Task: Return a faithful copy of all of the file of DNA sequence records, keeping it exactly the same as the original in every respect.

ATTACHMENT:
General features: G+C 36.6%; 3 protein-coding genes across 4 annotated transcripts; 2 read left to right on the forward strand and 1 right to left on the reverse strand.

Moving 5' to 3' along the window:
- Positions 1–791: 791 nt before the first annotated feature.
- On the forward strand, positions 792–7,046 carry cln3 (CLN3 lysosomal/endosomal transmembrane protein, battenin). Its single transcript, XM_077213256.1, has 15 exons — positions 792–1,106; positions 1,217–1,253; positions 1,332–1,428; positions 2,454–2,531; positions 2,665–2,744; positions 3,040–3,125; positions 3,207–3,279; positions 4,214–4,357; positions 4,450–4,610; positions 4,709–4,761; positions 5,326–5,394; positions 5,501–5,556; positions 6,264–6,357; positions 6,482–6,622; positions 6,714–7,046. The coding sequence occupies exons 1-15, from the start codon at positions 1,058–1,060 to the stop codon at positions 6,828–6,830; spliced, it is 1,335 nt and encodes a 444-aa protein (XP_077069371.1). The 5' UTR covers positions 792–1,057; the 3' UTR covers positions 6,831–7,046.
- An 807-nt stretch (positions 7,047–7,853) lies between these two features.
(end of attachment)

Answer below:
General features: G+C 36.6%; 3 protein-coding genes across 4 annotated transcripts; 2 read left to right on the forward strand and 1 right to left on the reverse strand.

Moving 5' to 3' along the window:
- Positions 1–791: 791 nt before the first annotated feature.
- On the forward strand, positions 792–7,046 carry cln3 (CLN3 lysosomal/endosomal transmembrane protein, battenin). Its single transcript, XM_077213256.1, has 15 exons — positions 792–1,106; positions 1,217–1,253; positions 1,332–1,428; positions 2,454–2,531; positions 2,665–2,744; positions 3,040–3,125; positions 3,207–3,279; positions 4,214–4,357; positions 4,450–4,610; positions 4,709–4,761; positions 5,326–5,394; positions 5,501–5,556; positions 6,264–6,357; positions 6,482–6,622; positions 6,714–7,046. The coding sequence occupies exons 1-15, from the start codon at positions 1,058–1,060 to the stop codon at positions 6,828–6,830; spliced, it is 1,335 nt and encodes a 444-aa protein (XP_077069371.1). The 5' UTR covers positions 792–1,057; the 3' UTR covers positions 6,831–7,046.
- An 807-nt stretch (positions 7,047–7,853) lies between these two features.